Finally, she appealed to parent´s sense of humour, asking them to be flexible. “It is important to keep things in perspective, because they are going to measure us and challenge us, on a daily basis. Let´s be consistent, balanced, using words which they understand and give them clear messages when we promise them something as well as, when we tell them off. Let´s give them the attention which they need. And, above all, let´s listen to our children. If we interrupt them when they are speaking, because it´s not a good moment at that time; if we belittle the importance of what they tell us; if we aren´t alert to them, it will be difficult for them to confide in us, when they do have a more serious problem”.
These are opinions shared by Javier Urra, who based on his own experience, signalled that it is very important to provide children with security, love, limits and appropriate criteria. “We are forgetting how to be people and are becoming mere consumers. We are creating a society, where the majority of people think they are of over-average intelligence. We think that what is most important is ´Me´, and we forget to think about the ´You´, those people who are next to us. We don´t seek to educate on values of generosity, but rather about posessions. And, that is quite worrying. The ethic of, ´I have earned this of my own accord´ is false, because we do need others, and because we do live in a society. We have to show children how to develop empathy, how to live together, how to see themselves from the point of view of others and how to cooperate¨
“We want our children to put down strong roots, but let´s not ill-equip them to live in a complex world in which they have to learn to live with others. We are creating a society of fragile Bonsai trees, with weak branches, which break under the slightest pressure. Because we have given them everything and asked for nothing in return. And this creates a huge level of unsatisfaction in teenagers who are lost and have no personal goals”, he explained. “We have to teach them to manage feelings of frustration, and that things require effort”.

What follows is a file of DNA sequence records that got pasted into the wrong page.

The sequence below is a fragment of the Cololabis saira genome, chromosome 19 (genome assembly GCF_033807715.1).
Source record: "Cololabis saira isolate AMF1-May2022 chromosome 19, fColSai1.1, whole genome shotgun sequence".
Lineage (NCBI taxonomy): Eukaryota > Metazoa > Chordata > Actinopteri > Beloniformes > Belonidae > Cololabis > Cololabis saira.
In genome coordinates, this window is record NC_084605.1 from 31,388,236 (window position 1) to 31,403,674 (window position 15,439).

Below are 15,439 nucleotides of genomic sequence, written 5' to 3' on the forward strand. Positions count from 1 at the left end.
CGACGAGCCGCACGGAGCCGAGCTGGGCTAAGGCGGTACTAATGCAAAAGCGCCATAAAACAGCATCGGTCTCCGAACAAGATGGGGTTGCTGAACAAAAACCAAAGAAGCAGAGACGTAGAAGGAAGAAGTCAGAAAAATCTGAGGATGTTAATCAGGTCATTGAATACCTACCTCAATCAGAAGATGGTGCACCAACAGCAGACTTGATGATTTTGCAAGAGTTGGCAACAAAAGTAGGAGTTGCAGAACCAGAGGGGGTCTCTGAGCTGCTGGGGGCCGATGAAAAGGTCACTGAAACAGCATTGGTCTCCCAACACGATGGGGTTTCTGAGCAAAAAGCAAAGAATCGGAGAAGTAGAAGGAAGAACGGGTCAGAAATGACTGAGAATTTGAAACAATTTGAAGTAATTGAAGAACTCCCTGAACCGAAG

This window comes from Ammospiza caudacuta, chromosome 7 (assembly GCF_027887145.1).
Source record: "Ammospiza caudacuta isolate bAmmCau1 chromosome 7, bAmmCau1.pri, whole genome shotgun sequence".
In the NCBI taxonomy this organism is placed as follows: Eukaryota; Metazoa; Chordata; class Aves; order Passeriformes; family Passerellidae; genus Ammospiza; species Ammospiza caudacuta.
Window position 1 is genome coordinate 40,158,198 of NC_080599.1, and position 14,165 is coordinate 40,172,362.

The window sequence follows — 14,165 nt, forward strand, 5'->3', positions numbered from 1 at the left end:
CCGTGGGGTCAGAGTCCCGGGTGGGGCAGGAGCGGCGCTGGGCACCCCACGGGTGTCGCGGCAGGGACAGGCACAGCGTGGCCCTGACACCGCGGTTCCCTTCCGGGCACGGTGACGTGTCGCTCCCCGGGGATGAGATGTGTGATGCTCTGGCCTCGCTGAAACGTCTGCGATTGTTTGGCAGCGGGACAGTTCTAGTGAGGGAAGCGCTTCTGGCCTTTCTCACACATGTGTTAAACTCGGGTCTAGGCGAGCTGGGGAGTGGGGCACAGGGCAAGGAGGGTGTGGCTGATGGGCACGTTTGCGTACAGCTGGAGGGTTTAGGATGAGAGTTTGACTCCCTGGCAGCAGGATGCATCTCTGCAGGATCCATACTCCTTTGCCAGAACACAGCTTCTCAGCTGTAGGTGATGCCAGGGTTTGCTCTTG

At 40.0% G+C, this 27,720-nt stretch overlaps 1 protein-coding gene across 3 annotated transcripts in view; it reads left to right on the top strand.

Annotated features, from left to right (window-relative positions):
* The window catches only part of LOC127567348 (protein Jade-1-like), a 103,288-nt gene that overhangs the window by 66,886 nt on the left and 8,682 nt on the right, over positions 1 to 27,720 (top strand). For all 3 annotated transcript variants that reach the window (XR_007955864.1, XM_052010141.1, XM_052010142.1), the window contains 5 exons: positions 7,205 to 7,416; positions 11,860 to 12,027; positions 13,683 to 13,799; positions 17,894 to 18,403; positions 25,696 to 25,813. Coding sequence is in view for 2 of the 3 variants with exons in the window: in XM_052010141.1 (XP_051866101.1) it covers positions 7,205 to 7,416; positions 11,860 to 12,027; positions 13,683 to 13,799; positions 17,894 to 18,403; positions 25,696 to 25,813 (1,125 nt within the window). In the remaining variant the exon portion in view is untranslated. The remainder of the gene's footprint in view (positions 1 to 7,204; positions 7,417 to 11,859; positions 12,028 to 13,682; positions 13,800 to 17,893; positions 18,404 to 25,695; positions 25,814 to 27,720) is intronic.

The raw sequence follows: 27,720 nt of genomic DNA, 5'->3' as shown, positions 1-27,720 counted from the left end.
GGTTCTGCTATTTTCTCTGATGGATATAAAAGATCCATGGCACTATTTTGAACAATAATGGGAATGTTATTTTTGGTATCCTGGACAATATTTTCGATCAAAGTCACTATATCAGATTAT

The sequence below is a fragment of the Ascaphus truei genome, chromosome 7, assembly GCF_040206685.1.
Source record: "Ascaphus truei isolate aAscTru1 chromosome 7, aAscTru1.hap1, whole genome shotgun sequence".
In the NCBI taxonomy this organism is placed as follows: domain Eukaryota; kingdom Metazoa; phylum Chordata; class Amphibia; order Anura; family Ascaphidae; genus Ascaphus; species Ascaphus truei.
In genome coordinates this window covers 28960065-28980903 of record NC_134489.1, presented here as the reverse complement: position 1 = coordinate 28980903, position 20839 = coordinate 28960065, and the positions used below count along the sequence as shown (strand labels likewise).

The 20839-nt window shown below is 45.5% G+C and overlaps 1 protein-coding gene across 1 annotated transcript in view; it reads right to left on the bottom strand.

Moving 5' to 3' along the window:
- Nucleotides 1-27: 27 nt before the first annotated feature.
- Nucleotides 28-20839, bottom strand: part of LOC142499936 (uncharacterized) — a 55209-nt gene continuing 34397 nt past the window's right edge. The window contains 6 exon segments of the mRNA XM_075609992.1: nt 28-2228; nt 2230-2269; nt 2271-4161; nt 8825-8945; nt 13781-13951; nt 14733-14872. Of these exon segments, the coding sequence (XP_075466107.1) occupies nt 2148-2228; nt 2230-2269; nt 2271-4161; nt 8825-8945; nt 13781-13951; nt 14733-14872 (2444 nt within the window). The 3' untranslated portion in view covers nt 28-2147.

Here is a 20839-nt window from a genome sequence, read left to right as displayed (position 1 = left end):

To finish, he appealed to the need to find limits, saying that parents and teachers ¨have to be figures of authority”. Children have to understand that actions have consequences. And they need to have reference points to show them where limits lie, when they themselves don´t know where these are, or when they just choose to ignore them¨.
“We have to teach them how to be flexible when things don´t turn out as they expected. And we have to give them the tools to be able to adapt to a society which is in constant change. But to be able to do that, they must first learn to be generous with themselves and with others”.
For Gillian Flaxman, the Headmistress at the British Council School. “It is essential to promote this kind of initiative, so that parents can be prepared and can get answers. Emotional education is key for children to have enough resilience, to face the current pace of change in society”.
The British Council School´s Wellbeing Hub is a pioneering project which seeks to convince parents of the importance of helping children to manage their emotions. We want to work alongside parents and experts in order to promote and understand this better. It is based on three pillars. On the one hand, working with children in the classroom, to better understand their feelings and their possible reactions to problems such as anxiety, bullying and stress, amongst others. On the other hand, working with professionals (teachers, psychologists and those responsible for child protection), who are the ones who often notice children´s problems first, and who develop strategies to combat these. And lastly, working with families through seminars and free, open, workshops to allow them to understand emotional intelligence and how to develop this with their own children.